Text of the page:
#2 is interesting in that the swing is empty and in flight but probably a better way to isolate it. A wide would limit you from that. Unfortunately, it kind of blends in on my phone screen.

I don't know, I'm no expert at this but I just wonder what you may have left behind. I see your skill and if you like them, that's all that matters.

I was downtown Lansing yesterday, late afternoon and it was dead. Kind of depressing really. My goal was to find interesting light, texture, and line. I also wanted to get acclimated to my Nikkor 28 f3.5 PC pre AI lens on a tripod. I hand metered each scene at 50 ISO to overexpose the Kodak Ektar 100. Very slow shooting and very s l o w looking. I managed to find compositions and had to wait even longer for someone to enter the scene because I wanted a little more, kind of like a something in the front of a landscape scene.

My point is, if I would planned on street shooting this area yesterday, it would have been fruitless and I would have ended up doing what I was doing or strictly look for abstractions, reflections, or pockets of light and shadow. These days, I almost always go out with a plan and a backup in mind. That's how I work it and may not appeal to
These are technically fine. For critique I would think about composition and how to make the shots more visually interesting. In the first shot I would have composed to try and avoid the trash can, possibly blocking it with that large tree?

Imo both shots can benefit from a shallower dof to help your subject stand apart from the busy background.
Thanks for the comments. I tried to get the shot without the trash csn, but the photograph was not balanced. I thought about using a more shallow DOF but, I did not want to leave either the bench or the playground out of focus. I am going back out there next weekend & I will try some of your suggestions.
 

johngpt

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Given that these images are already there, you might consider using color gradients to draw your viewer's eye to where you want.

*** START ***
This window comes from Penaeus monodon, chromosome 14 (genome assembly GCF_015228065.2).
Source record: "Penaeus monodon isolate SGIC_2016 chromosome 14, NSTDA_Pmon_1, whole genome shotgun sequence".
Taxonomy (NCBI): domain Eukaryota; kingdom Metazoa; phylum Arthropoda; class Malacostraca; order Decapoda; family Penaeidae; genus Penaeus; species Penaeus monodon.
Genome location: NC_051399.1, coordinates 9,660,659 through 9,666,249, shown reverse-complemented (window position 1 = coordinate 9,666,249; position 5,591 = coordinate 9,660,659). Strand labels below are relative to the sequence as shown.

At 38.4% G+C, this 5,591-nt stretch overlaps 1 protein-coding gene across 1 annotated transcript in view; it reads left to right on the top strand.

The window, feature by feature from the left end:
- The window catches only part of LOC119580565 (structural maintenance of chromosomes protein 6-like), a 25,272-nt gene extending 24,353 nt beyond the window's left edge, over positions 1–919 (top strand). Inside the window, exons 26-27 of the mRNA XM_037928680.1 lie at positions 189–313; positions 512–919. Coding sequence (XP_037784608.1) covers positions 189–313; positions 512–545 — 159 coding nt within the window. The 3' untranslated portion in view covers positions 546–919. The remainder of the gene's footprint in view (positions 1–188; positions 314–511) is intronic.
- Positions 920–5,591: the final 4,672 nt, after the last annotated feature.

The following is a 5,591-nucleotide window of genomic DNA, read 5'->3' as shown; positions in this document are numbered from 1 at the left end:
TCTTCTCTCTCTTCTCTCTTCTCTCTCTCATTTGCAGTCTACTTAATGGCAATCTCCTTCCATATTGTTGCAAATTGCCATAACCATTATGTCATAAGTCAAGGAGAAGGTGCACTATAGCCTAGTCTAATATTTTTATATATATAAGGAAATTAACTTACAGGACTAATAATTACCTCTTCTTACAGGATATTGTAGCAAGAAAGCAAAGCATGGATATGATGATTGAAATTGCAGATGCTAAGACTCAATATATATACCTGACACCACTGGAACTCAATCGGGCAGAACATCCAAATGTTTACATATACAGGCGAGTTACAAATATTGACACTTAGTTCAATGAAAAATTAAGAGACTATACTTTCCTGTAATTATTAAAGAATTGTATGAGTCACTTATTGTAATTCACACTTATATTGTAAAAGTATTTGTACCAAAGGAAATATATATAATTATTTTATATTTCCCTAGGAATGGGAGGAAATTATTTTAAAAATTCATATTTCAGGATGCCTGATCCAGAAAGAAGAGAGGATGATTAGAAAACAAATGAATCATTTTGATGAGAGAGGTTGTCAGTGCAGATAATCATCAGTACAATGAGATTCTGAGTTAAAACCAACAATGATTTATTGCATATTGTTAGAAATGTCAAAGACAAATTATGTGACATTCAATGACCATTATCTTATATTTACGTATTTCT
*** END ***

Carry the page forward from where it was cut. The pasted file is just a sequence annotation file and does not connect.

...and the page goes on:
In Photoshop, choose the gradient adjustment, choose linear. Change the diagonal of the central linear gradient to touch the foreground bench and the more distant play set. If you had the default black and white colors chosen and black is central you can reverse that.
Set the blend mode of the adjustment layer to soft light and choose a low opacity. This will create a subtle highlight and vignette effect.

Rather than black/white, you could choose color for the gradient. Possibly a warm orange centrally for the bench and play set and a more cool green or blue for the outer sides. Again, setting the layer to soft light blend mode and reducing opacity can make the effect very subtle.

I learned about this from a couple Blake Rudis youtube tutorials. Very nice information about using color to bring about the mood one wants and to draw the viewer's eye to where one wants.

The same thing can be accomplished in Affinity Photo but you'd have to create more layers to accomplish what Ps does with one. I'm sure other editing apps can also accomplish this.
 

SquarePeg

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Given that these images are already there, you might consider using color gradients to draw your viewer's eye to where you want.
In Photoshop, choose the gradient adjustment, choose linear. Change the diagonal of the central linear gradient to touch the foreground bench and the more distant play set. If you had the default black and white colors chosen and black is central you can reverse that.
Set the blend mode of the adjustment layer to soft light and choose a low opacity. This will create a subtle highlight and vignette effect.